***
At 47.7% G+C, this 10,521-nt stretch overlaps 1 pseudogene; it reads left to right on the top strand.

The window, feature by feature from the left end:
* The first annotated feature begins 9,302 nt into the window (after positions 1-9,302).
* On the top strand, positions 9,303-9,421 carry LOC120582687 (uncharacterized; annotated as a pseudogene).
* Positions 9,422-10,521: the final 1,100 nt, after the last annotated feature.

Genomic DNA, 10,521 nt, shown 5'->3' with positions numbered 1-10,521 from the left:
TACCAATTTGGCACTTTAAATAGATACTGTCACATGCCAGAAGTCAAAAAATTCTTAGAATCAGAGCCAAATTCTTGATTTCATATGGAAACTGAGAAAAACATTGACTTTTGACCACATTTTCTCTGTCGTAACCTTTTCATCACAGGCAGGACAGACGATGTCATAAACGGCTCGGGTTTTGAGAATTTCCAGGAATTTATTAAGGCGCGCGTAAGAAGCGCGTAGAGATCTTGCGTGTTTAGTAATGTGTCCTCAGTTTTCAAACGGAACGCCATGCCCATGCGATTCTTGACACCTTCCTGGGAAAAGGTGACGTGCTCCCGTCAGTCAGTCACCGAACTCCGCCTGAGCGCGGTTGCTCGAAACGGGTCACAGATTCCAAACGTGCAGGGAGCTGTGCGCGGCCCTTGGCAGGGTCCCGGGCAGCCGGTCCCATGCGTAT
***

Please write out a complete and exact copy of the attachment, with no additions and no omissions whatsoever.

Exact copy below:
At 47.7% G+C, this 10,521-nt stretch overlaps 1 pseudogene; it reads left to right on the top strand.

The window, feature by feature from the left end:
* The first annotated feature begins 9,302 nt into the window (after positions 1-9,302).
* On the top strand, positions 9,303-9,421 carry LOC120582687 (uncharacterized; annotated as a pseudogene).
* Positions 9,422-10,521: the final 1,100 nt, after the last annotated feature.

Genomic DNA, 10,521 nt, shown 5'->3' with positions numbered 1-10,521 from the left:
TACCAATTTGGCACTTTAAATAGATACTGTCACATGCCAGAAGTCAAAAAATTCTTAGAATCAGAGCCAAATTCTTGATTTCATATGGAAACTGAGAAAAACATTGACTTTTGACCACATTTTCTCTGTCGTAACCTTTTCATCACAGGCAGGACAGACGATGTCATAAACGGCTCGGGTTTTGAGAATTTCCAGGAATTTATTAAGGCGCGCGTAAGAAGCGCGTAGAGATCTTGCGTGTTTAGTAATGTGTCCTCAGTTTTCAAACGGAACGCCATGCCCATGCGATTCTTGACACCTTCCTGGGAAAAGGTGACGTGCTCCCGTCAGTCAGTCACCGAACTCCGCCTGAGCGCGGTTGCTCGAAACGGGTCACAGATTCCAAACGTGCAGGGAGCTGTGCGCGGCCCTTGGCAGGGTCCCGGGCAGCCGGTCCCATGCGTAT